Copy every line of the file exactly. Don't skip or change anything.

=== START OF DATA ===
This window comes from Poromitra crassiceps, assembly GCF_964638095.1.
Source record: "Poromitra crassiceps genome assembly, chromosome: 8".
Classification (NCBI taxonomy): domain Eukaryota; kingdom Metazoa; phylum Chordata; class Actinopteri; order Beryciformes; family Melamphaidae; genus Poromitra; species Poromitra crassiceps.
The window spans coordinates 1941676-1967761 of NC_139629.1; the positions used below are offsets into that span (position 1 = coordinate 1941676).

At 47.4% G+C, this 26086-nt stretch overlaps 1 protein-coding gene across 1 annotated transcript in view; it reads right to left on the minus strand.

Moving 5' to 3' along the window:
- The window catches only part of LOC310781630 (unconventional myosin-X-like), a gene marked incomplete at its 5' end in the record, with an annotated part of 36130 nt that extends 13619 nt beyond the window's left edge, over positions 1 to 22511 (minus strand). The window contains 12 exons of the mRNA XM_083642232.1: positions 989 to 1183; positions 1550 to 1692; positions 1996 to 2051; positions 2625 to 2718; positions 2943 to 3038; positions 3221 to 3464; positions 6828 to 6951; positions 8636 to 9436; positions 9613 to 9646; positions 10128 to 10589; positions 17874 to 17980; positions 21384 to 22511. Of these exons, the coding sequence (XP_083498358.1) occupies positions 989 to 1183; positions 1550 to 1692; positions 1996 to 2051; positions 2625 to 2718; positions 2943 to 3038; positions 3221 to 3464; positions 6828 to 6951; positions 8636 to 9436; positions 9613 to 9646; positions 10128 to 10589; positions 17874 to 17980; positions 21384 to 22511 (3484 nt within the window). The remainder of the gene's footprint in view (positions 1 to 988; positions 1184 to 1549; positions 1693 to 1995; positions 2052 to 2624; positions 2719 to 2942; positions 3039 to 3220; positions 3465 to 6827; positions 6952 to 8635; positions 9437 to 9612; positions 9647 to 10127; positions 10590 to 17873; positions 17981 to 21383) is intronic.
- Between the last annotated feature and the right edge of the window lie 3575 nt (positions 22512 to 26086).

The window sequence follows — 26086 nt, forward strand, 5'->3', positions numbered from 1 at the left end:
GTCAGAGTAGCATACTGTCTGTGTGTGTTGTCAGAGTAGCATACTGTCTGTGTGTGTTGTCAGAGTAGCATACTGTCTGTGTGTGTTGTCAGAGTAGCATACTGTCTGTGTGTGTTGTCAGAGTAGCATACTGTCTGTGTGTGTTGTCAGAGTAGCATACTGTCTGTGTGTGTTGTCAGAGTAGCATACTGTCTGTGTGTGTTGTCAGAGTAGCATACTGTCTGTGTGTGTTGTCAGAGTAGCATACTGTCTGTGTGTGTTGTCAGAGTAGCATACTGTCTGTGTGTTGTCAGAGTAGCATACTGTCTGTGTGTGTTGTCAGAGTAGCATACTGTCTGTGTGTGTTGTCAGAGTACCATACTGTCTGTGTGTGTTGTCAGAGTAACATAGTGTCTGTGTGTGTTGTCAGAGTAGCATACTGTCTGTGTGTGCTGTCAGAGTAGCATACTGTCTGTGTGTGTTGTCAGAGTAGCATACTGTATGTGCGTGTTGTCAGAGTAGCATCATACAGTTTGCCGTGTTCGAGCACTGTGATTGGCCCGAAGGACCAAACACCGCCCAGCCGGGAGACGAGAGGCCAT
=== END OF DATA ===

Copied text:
This window comes from Poromitra crassiceps, assembly GCF_964638095.1.
Source record: "Poromitra crassiceps genome assembly, chromosome: 8".
Classification (NCBI taxonomy): domain Eukaryota; kingdom Metazoa; phylum Chordata; class Actinopteri; order Beryciformes; family Melamphaidae; genus Poromitra; species Poromitra crassiceps.
The window spans coordinates 1941676-1967761 of NC_139629.1; the positions used below are offsets into that span (position 1 = coordinate 1941676).

At 47.4% G+C, this 26086-nt stretch overlaps 1 protein-coding gene across 1 annotated transcript in view; it reads right to left on the minus strand.

Moving 5' to 3' along the window:
- The window catches only part of LOC310781630 (unconventional myosin-X-like), a gene marked incomplete at its 5' end in the record, with an annotated part of 36130 nt that extends 13619 nt beyond the window's left edge, over positions 1 to 22511 (minus strand). The window contains 12 exons of the mRNA XM_083642232.1: positions 989 to 1183; positions 1550 to 1692; positions 1996 to 2051; positions 2625 to 2718; positions 2943 to 3038; positions 3221 to 3464; positions 6828 to 6951; positions 8636 to 9436; positions 9613 to 9646; positions 10128 to 10589; positions 17874 to 17980; positions 21384 to 22511. Of these exons, the coding sequence (XP_083498358.1) occupies positions 989 to 1183; positions 1550 to 1692; positions 1996 to 2051; positions 2625 to 2718; positions 2943 to 3038; positions 3221 to 3464; positions 6828 to 6951; positions 8636 to 9436; positions 9613 to 9646; positions 10128 to 10589; positions 17874 to 17980; positions 21384 to 22511 (3484 nt within the window). The remainder of the gene's footprint in view (positions 1 to 988; positions 1184 to 1549; positions 1693 to 1995; positions 2052 to 2624; positions 2719 to 2942; positions 3039 to 3220; positions 3465 to 6827; positions 6952 to 8635; positions 9437 to 9612; positions 9647 to 10127; positions 10590 to 17873; positions 17981 to 21383) is intronic.
- Between the last annotated feature and the right edge of the window lie 3575 nt (positions 22512 to 26086).

The window sequence follows — 26086 nt, forward strand, 5'->3', positions numbered from 1 at the left end:
GTCAGAGTAGCATACTGTCTGTGTGTGTTGTCAGAGTAGCATACTGTCTGTGTGTGTTGTCAGAGTAGCATACTGTCTGTGTGTGTTGTCAGAGTAGCATACTGTCTGTGTGTGTTGTCAGAGTAGCATACTGTCTGTGTGTGTTGTCAGAGTAGCATACTGTCTGTGTGTGTTGTCAGAGTAGCATACTGTCTGTGTGTGTTGTCAGAGTAGCATACTGTCTGTGTGTGTTGTCAGAGTAGCATACTGTCTGTGTGTGTTGTCAGAGTAGCATACTGTCTGTGTGTTGTCAGAGTAGCATACTGTCTGTGTGTGTTGTCAGAGTAGCATACTGTCTGTGTGTGTTGTCAGAGTACCATACTGTCTGTGTGTGTTGTCAGAGTAACATAGTGTCTGTGTGTGTTGTCAGAGTAGCATACTGTCTGTGTGTGCTGTCAGAGTAGCATACTGTCTGTGTGTGTTGTCAGAGTAGCATACTGTATGTGCGTGTTGTCAGAGTAGCATCATACAGTTTGCCGTGTTCGAGCACTGTGATTGGCCCGAAGGACCAAACACCGCCCAGCCGGGAGACGAGAGGCCAT